- Ancestry. -- removal of his grandfather to Ohio. -- parents and Birth. -- at school and at home. -- characteristics of his boy-hood. -- love of horses. -- skill in managing them. -- too much for vicious Ponies. -- persistency. -- the load of logs. -- prefers being a soldier to being a tanner. -- appointed a cadet at West Point. -- his name. -- U. S., “Uncle Sam,” and “unconditional surrender.” -- career at West Point. -- solid Acquirements and medium rank. -- brilliant scholars not the ablest generals. -- too plucky to be imposed upon. -- respects himself, and compels the respect of others. -- patriotism. -- Graduates at West Point.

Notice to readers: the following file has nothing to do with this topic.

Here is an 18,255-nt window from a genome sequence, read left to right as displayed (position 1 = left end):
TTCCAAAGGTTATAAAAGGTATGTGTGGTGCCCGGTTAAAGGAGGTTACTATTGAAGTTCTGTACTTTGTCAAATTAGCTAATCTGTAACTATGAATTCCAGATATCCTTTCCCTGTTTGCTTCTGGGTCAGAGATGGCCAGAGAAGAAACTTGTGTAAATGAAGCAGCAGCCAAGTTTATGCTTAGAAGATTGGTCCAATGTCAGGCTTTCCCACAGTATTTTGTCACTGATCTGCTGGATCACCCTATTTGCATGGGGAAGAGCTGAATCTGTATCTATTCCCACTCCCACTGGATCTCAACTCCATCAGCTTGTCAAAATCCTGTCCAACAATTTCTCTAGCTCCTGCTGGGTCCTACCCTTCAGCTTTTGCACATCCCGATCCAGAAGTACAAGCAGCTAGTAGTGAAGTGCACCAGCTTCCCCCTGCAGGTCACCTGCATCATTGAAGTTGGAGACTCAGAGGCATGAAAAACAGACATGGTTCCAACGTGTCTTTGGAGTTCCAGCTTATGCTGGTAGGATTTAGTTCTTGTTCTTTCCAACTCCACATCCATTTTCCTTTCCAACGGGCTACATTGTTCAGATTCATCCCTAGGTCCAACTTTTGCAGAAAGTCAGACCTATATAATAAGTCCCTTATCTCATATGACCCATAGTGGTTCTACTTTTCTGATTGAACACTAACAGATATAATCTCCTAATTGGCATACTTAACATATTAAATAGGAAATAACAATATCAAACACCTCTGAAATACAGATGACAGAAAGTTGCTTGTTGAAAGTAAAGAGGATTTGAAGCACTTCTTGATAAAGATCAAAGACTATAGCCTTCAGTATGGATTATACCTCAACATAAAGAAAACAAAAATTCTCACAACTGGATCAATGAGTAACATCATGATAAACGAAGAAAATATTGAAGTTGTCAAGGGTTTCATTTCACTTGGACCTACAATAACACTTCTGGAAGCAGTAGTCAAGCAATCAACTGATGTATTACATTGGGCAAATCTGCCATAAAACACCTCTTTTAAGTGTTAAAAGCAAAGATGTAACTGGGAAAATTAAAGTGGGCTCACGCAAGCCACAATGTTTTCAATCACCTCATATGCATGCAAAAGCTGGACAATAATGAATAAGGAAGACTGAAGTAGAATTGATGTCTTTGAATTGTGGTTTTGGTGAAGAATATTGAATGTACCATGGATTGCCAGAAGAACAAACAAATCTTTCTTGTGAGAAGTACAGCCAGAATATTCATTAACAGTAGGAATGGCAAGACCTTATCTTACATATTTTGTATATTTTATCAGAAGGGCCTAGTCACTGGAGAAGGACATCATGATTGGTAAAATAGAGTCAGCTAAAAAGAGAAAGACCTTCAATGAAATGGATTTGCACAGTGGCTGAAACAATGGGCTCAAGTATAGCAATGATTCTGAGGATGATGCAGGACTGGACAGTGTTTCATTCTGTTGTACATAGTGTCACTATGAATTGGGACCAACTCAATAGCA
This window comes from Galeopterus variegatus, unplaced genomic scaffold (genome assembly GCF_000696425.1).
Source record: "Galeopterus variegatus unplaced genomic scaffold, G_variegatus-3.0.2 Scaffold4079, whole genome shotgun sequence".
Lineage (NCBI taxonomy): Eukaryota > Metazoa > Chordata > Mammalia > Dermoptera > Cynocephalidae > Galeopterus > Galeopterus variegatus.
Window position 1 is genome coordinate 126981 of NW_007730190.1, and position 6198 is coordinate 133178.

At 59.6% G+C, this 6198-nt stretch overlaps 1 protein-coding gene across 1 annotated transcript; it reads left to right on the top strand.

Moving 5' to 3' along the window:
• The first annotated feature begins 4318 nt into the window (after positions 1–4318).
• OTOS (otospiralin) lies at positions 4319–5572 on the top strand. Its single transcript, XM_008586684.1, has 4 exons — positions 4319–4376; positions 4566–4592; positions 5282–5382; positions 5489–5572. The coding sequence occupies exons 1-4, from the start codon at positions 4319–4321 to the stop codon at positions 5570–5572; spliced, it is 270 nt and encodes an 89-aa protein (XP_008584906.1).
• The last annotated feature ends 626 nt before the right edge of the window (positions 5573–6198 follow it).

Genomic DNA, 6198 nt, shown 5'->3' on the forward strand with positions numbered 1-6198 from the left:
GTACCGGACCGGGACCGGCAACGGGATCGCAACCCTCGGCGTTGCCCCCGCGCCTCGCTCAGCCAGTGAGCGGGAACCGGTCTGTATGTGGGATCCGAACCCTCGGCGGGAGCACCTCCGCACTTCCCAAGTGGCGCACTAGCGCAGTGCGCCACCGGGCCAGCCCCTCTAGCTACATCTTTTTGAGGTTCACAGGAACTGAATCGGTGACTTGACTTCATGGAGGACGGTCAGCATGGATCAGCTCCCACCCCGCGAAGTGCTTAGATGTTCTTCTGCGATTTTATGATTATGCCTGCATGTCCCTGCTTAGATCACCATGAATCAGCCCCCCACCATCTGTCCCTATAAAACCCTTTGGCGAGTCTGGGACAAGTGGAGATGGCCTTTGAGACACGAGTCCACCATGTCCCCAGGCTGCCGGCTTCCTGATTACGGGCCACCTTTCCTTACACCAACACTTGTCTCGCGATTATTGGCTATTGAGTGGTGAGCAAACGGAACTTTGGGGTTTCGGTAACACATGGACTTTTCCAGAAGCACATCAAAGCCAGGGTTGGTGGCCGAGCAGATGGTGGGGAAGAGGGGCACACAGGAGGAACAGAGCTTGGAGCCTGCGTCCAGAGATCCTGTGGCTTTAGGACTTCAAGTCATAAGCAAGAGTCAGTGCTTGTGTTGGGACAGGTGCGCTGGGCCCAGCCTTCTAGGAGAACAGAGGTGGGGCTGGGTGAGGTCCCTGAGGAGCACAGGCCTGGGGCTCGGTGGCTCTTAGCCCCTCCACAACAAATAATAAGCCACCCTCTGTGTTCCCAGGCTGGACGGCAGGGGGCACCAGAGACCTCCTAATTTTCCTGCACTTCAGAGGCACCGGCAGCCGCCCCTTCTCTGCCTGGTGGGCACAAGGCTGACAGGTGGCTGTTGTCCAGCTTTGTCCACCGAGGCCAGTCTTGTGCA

The ancestors of General Ulysses S. Grant came from Scotland, and probably belonged to the Scottish clan named Grant, whose ancient motto was, “Stand fast, Stand firm, Stand sure.” The clan has never afforded a better illustration of that motto than the distinguished subject of this sketch. They first settled in Connecticut, from which state General Grant's grandfather, who was a soldier through the whole war of the revolution, removed to Westmoreland County, in Pennsylvania, and was a thrifty farmer there. About  the year 1799, however, he emigrated with his family to what was then the North-western Territory, and became one of the pioneer settlers of Ohio, to the rich but wild lands of which the tide of emigration from the older states was then beginning to set. At the time of this removal Jesse R. Grant, the general's father, was a boy, who grew to manhood under the genial influences of that magnificent country, and the inuring difficulties of pioneer life. He added to the occupation of a farmer that of a tanner, and settling at Point Pleasant, in the County of Clermont, married Hannah Simpson, the daughter of another pioneer settler, also from Pennsylvania. He had learned his trade of tanner in Kentucky, but his aversion to slavery led him to settle in Ohio. Hiram Ulysses Grant, now known to the world as General Ulysses S. Grant, was the eldest of six children, and was born on the 27th of April, 1822. His parents were quiet and unpretending, but persevering and thrifty, possessed of good sense, and governed by good principles. Grant felt their influence for good through all his early life; and his successful career is due, in no small degree, not only to his inherited temperament, but to his early training, and the influences of his home in the formation of his character. It was a humble home in which labor was necessary, but in which, also, the dignity of labor was justly appreciated and adorned with many virtues. In it Grant acquired habits of industry and fidelity to all his duties, of self-reliance, perseverance, and straightforward honesty. The influence of his mother, who was a woman of genuine strength of character, was very great, and was  always well directed in moulding the elements of his character for future usefulness. The early settlers of Ohio, especially those from New England and New York, carried with them a just appreciation of the advantages of education, and made provision for common schools. At one of these young Grant received such education as was then afforded. He was not a brilliant scholar, but he was faithful and persevering, and by dint of application and encouragement at home he mastered all the lessons required of him more successfully, and to better purpose, than boys of quicker and more showy abilities. He exhibited at school, and in all his youthful life, those qualities of faithfulness, patience, and perseverance, and a persistency in doing what was to be done, which have characterized him in after life, and have given him that success which has made him famous. In lessons he accomplished with credit all that was required of him, especially in mathematics, and at least acquired so much as enabled him, when appointed a cadet at West Point, to pass an examination as successfully as many who had enjoyed superior advantages, or were endowed with more brilliant mental qualities. Nor was he idle at home. Like most boys in a similar condition of life, he had many duties to perform about his father's house and tannery; and to these duties, even if they were not always agreeable, he was always faithful. He was not afraid to work, or to lend a helping hand when anything was necessary to be done, and was especially apt at driving team or taking charge of horses. His work done, he applied himself to his lessons, receiving generous encouragement from  his parents, and such assistance as they could render. He learned much by experience and observation, and acquired the habit of making practical application of what he learned by study. Thus his education at school and at home laid the foundation for the accomplishment of great deeds in his manhood, when his country imposed upon him the necessity. When men have become famous, it is quite usual to find recorded numerous anecdotes of their sayings and doings in boyhood, which are characteristic of the qualities they exhibited in maturer years. If these are not readily found in family traditions or neighborly gossip, they are sometimes invented, or enlarged from some trivial occurrence which the subsequent fame of the subject alone would cause to be remembered. It is not proposed to repeat or to create any such myths concerning the boyhood of Grant. Doubtless many things occurred to him, and he did many things, which might, if duly recorded, add interest to his biography. But such things occur to all boys, and most of them do something characteristic, only there are but few whose after career renders it worth while to remember or enlarge upon such things to point a moral or adorn a biography. But Grant's boyhood was not very remakable, and gave no special promise of future greatness, though a phrenologist once said he would be President of the United States. He was a downright, earnest, honest boy, quiet and unassuming, with indications of reserved power to meet emergencies. He was no boaster, but he exhibited self-reliance, persistency, and courage which could not but win the respect of his associates.  He was generous and good-natured, but his firmness did not allow him to be imposed upon. He was not disposed to quarrel or — to fight on his own account, but it is related of him that he once fought and punished a Canadian boy who insulted the memory of Washington. He was not without ambition, but it was by no means the only motive of his actions, or led him to do more than faithfully and persistently attend to the duty in hand. He was patriotic, and had a laudable desire to serve his country as a soldier rather than as a politician. Though exhibiting no special aptitude for military life, except firmness and fidelity to duty, his modesty and reticence saw no attractions in the political field. One of the traits of his character earliest to be developed was his love for horses, and his faculty of managing them. From his infancy he loved a horse, and learned to ride one long before he learned to read. When only seven and a half years old, during his father's absence, he harnessed to a sled a three-year-old colt, which had never been broken except to the saddle, and drove the animal all day, carrying loads of brushwood. He was afraid of no horse, and not only became an expert driver, but an excellent tamer and trainer of horses even before he was twelve years old. He taught them to pace with remarkable facility, and his neighbors, near and far, were very desirous of having his service in this line, though he was not inclined to become a mere horse-trainer. He rode with more than the skill of a circus-rider, for his rides were in the rough and open fields without the advantages of the “ring;” but his feats were for his own amusement and his own satisfaction, and not for the eye of any one  else. He once or twice balked a tricky showman by safely riding a mischievous pony which was trained to throw all venturesome boys who mounted it, but was completely mastered by young Grant. He not only loved a horse and knew how to tame, ride, and train him, but he early learned to know the points of a good horse, so that he could, even at twelve years old, judge of the quality and value of one. This love for and power over a horse, manifested, as in young Grant's case, in useful and practical ways, show both a genial side to his nature and a power to dare and to command. His love of a good horse now is well known, and it is one of the homebred affections of his boyhood, which, with homebred habits and virtues, have adhered to him through all his life. He can “talk horse” with any-body, and has often evaded the questions of too inquisitive visitors, or concealed his plans and purposes, by a ready resort to that fruitful topic of conversation. Another of his traits, which was early developed, was his perseverance, which was shown not only in his mastery of horses while yet a mere child, but was abundantly illustrated by labors which would have discouraged almost any boy of his age. When but twelve years old, and small for his age, he gave a remarkable example of practical application of his observation and of patient and persistent labor. He had gone to the woods expecting to find the men cutting timber and ready to load; but they were not there, and the young teamster had no idea of returning with an empty wagon if he could help it, though it required several men to lift the huge logs he was to carry. He looked around,  and seeing a felled tree which lay with the trunk elevated at one end at a moderate angle with the ground, he at once thought of an expedient, and with self-reliance and perseverance set himself to work to put it in practice. With one of his horses he drew up the slope of the felled tree one end of a log he proposed to carry, and that being properly placed high enough for him to back the wagon under it, he in the same way drew, one at a time, two or three others, which made a load. That done, and the wagon being placed under the elevated ends, with his horse and chains he drew each log into it, and, securing his load, went quietly home, doubtless well pleased with his work, though making not the slightest boast. His father could hardly believe the boy's assertion, that he and the horse loaded the wagon; but he knew that Ulysses was never guilty of falsehood, and he soon had the work explained so that he was satisfied of its truth, though he still could not but wonder at his son's achievement. Such practical knowledge and persistent labor he exhibited all through his boyhood, and they furnish the key to some of the great successes of his after career. That Grant was a boy of capacity and character, is proved by the fact that, without any special political or family influence, he received the appointment of cadet in the National Military Academy at West Point. He preferred being a soldier to being a tanner, and the country now knows that he chose wisely. He was nominated for admission to the Academy in 1839, by Hon. T. L. Hamer, member of Congress from the district in which he resided. By some mistake Mr.  Hamer gave his name as Ulysses S. Grant, probably confounding his name with that of a brother who bore the name of Simpson, his mother's maiden name. Grant applied to the authorities at West Point, and subsequently to the secretary of war, to have the error corrected, but those parties apparently did not think the matter of sufficient importance to demand their attention; or possibly they thought that the initials U. S. were very appropriate for a cadet educated at the expense of the United States, and destined to be an officer in the army of the United States. At any rate, the request was not complied with, and it was fated that Hiram Ulysses Grant was henceforth to be known as Ulysses S. Grant. These initials were highly popular with the cadets, who soon gave Grant the nickname of “Uncle Sam,” which he always retained in the army among the associates of his youth. They have proved popular with the people, too, who have delighted to associate with his the abbreviation of the national name, which he did so much to preserve. His first great victory, when he dictated terms to the rebels, gave other popular names to his initials, and he was enthusiastically hailed as “unconditional surrender” Grant. The name which a blunder assigned to him has thus become so identified with the history of the country, and with the love and admiration of the people, that neither he nor they could change it, or would desire to if they could. At West Point, as at school, young Grant was not a brilliant scholar; but he was diligent in his studies, and by his persistency overcame all difficulties, and thoroughly  mastered what it was necessary to learn. He was faithful co all his duties, and to the details of military life, though by no means placing too high an estimate upon the strict observance of such matters. His ambition was to perform his duties, and to acquire the knowledge for which he was sent to the Academy, and not to make a show either as a brilliant scholar or a punctilious martinet. His characteristic persistency was illustrated at West Point not only by his application to studies, but by his playing the game of chess, of which he was fond. When he found a player who was at first more than a match for him, he persisted in playing till he “tired out” his antagonist, and at last beat him. During the war of the rebellion West Point has abundantly proved that the most brilliant scholars do not make the ablest generals, and that great attainments in science, though they may produce skilful engineers, do not always lead to successful operations in the field, either in the way of strategy or the handling of troops. At the same time it has proved that the knowledge and training acquired there are not to be depreciated, but afford the surest basis for military success, and that those who attain only to a medium rank as cadets, if they profit by what they learn, may in war achieve great things for the country, and earn a wider and more enduring fame than that of brilliant scholars or accomplished engineers. Before the war, and for a long time after it commenced, old army officers and boards of examiners could not comprehend this; and it was vainly imagined that high scholars must make brilliant generals, and that able engineers  would crush the rebellion. But stubborn facts and hard experience have shown the folly of such conclusions; and among those stubborn facts are the failure of George B. McClellan, the first scholar, and the signal success of Ulysses S. Grant, who ranked even below the middle of his class. Grant's genial though retiring disposition, and quiet and unassuming manners, gradually made him many friends among the cadets; and when he became known, “Uncle Sam” was one of the most esteemed of his class, though not so popular, perhaps, as more talkative, rolicking, and demonstrative fellows. At first there were some who were disposed to make fun of the western country boy; and there were others, scions of southern aristocracy, who looked down upon him and his comparatively humble origin with contempt. He was one of the “mudsills” whom they despised. He proved, however, by his conduct, that he was worthy of respect even from these young aristocrats, and he taught those who made fun at his expense to cease their jokes. Though never disposed to quarrel, it is said that he found it necessary to maintain his own self-respect and dignity by punishing one or two who carried their jests too far. What was to be done in this line was, of course, done promptly and thoroughly, according to his manner of doing all things. Such rebukes were effectual; they established his pluck, and made him more generally respected, and esteemed. His comrades found that he was not ashamed of his origin or any want of superficial polish; that he had no false pride which their jests could wound, but that he had a just self-respect; and this, coupled with his firmness  and known perseverance, soon secured good conduct and respect towards him on their part. Grant appreciated the advantages he enjoyed at West Point, and he was grateful to the country which afforded them. His youthful patriotism, too, received a new impulse from the associations with which he was surrounded, and the places celebrated in revolutionary history which lay all about him. Patriotism and duty to the country, which, as a cadet, he specially owed, were always acknowledged by him, and were the inspiring motives of his conduct in the day of the nation's peril. There were those with him there who never experienced such emotions; who daily saw the records of their country's heroes, and moved amid the scenes hallowed by the services and sacrifices of Washington and his compatriots, and yet never felt a throb of genuine patriotism, of love for the whole country, and never breathed a vow of fidelity to the government which educated them for its defence. Their pride was in their narrow states, and in the institution which made them rulers over an “inferior race.” When the hour of the country's trial came, these men were found on the side of the rebellion, false to their country, false to their early associations, false to their oaths. If they have not gone down to traitors' graves, they may learn from the nobler career of Grant that patriotism and fidelity are their own great reward, and are gratefully acknowledged by a loyal people. On the 1st of July, 1843, Grant, having passed the final examination at West Point, graduated the twenty-first scholar in his class, which numbered thirty-nine. It was not a high rank, but he had profited by what he  had acquired there; and his natural characteristics of persistency and fidelity had been strengthened, so that he was better qualified for the duties of active service than many who possessed more showy attainments or a higher scientific knowledge. He was commissioned as brevet second lieutenant, and assigned to the Fourth Regiment of Infantry. His love of horses would probably have led him to select the cavalry arm of the service, but his comparative low rank as a scholar consigned him to the infantry.